The WIC program provides nutritious food to Michigan families

This federally-funded program helps assure that moms, babies and children under 5 have nutritious food to address nutrition-related health problems and increase healthy development.

You may have noticed food items in your grocery store aisles labeled, “WIC Approved” and wondered, “What exactly is WIC and why are only certain foods approved?” According to the Michigan Department of Community Health (MDCH), the state’s federally-authorized WIC agency, “the Special Supplemental Nutrition Program for Women, Infants, and Children (WIC) is a federally-funded program that serves low and moderate income pregnant, breastfeeding, and postpartum women, infants, and children up to age 5 who have a nutrition-related health problem.” The primary interventions provided by WIC are nutrition and breastfeeding education, benefits to purchase WIC-approved food and referrals to other health services.

Here are some facts about the WIC program in Michigan provided by MDCH. Each month, more than 200,000 moms, babies, and children less than age 5 receive nutritious foods from the Michigan WIC Program. WIC foods are worth $30-$112 or more per month for each participant. One out of every two babies born in Michigan receives WIC benefits. A family of four may earn $40,000 per year and qualify for WIC.

WIC

Photo Credit: Michigan Department of Community Health website – Michigan WIC Food Guide

Often, the image of federally-funded “free” food is formed by the Supplemental Nutrition Assistance Program (SNAP), sometimes referred to as food stamps. There are fundamental differences, however, between SNAP and WIC, both in eligibility requirements and the types of food that can be purchased with the benefit. SNAP benefits can be used to purchase almost any food item except beer, wine, liquor, cigarettes as well as other specifically prohibited, primarily non-food items.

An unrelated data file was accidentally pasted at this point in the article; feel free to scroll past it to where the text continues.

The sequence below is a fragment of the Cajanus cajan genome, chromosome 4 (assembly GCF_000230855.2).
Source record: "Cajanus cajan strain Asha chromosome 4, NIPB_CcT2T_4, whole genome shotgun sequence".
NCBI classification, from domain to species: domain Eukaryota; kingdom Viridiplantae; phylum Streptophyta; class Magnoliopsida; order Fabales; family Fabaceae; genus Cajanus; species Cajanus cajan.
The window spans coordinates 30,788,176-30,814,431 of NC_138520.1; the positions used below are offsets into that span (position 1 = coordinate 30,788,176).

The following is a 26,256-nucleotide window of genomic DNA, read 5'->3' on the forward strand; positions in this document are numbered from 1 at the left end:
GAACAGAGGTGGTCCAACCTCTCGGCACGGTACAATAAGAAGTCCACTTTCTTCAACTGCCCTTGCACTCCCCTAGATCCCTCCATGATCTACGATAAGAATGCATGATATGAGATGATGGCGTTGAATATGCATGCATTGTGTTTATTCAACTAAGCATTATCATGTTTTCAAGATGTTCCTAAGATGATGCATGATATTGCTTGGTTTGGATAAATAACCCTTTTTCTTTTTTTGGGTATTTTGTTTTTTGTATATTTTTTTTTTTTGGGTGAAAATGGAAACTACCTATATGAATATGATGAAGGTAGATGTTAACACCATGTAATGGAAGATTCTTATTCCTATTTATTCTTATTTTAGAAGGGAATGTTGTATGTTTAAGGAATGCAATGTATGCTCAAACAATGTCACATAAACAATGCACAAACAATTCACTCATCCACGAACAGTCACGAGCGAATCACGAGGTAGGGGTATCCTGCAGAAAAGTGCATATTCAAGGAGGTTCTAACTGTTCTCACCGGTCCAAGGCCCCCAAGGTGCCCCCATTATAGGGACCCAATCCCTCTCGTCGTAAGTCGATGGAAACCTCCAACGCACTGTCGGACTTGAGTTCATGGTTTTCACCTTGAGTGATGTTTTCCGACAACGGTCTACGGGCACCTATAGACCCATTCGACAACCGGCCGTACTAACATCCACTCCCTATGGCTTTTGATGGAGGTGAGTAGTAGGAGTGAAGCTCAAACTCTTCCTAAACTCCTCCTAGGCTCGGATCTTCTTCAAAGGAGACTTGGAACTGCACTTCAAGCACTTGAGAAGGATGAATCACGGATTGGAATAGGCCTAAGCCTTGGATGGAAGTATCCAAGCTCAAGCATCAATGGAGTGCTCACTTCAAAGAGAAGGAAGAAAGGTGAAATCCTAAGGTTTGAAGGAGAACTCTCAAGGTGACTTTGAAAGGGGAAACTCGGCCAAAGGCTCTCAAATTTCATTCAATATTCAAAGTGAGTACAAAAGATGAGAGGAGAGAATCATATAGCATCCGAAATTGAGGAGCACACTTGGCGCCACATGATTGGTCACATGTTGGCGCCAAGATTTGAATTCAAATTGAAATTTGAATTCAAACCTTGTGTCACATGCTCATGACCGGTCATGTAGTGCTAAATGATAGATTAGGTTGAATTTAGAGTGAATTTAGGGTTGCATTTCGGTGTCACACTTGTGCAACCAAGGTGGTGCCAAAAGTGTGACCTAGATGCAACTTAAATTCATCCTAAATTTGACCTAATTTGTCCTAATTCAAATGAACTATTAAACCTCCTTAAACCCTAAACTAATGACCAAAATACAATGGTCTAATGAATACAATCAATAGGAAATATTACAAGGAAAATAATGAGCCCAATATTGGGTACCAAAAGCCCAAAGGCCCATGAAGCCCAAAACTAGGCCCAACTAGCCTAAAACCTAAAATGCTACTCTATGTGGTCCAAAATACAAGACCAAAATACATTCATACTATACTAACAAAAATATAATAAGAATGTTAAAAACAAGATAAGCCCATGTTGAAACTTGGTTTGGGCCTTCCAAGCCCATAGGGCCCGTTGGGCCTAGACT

The WIC program is much more specific as to what kinds and brands of food can be purchased with provided benefits. Federal law governs what is contained in WIC food packages and these have recently changed to reflect new guidelines and practices. MDCH implemented changes as recently as October 2013 to its list of what can and cannot be purchased with WIC benefits. These changes include more approved whole grain products and fewer starches and sugar-sweetened products, to name a few.

The Michigan WIC Food Guide, published in English, Spanish and Arabic versions, is much more than a list of what is allowed or not allowed to be purchased. It contains buying tips, charts for converting standard pound measures to specific package sizes, healthy eating tips and which organic products are allowed (only fresh fruits and vegetables).

Additionally, Michigan State University Extension provides Project Fresh, by which WIC recipients receive coupons permitting them to obtain locally-grown, fresh produce at farmers markets to supplement their grocery purchases. MSU Extension also provides a list of eligible produce to program recipients.

With WIC, the stereotype of assistance clients filling their shopping baskets with expensive cuts of meat, soda and junk food is not perpetuated because WIC only pays for food items on its approved food list. Additionally, MDCH maintains a vigorous anti-fraud program to seek out and remove retailers who engage in defrauding or abusing the program.

Because half of all babies born in Michigan receive WIC benefits, the federal investment is substantial. MDCH reports that for every dollar spent by WIC, more than three dollars in subsequent health care costs are saved. They have found that the earlier a pregnant woman receives nutritional benefits from WIC, the more likely she is to seek prenatal care and deliver a normal weight infant. Finally, local communities benefit from this investment, too. In Michigan, local communities are supported with more than $120 million yearly when WIC foods are purchased at grocery stores and pharmacies.

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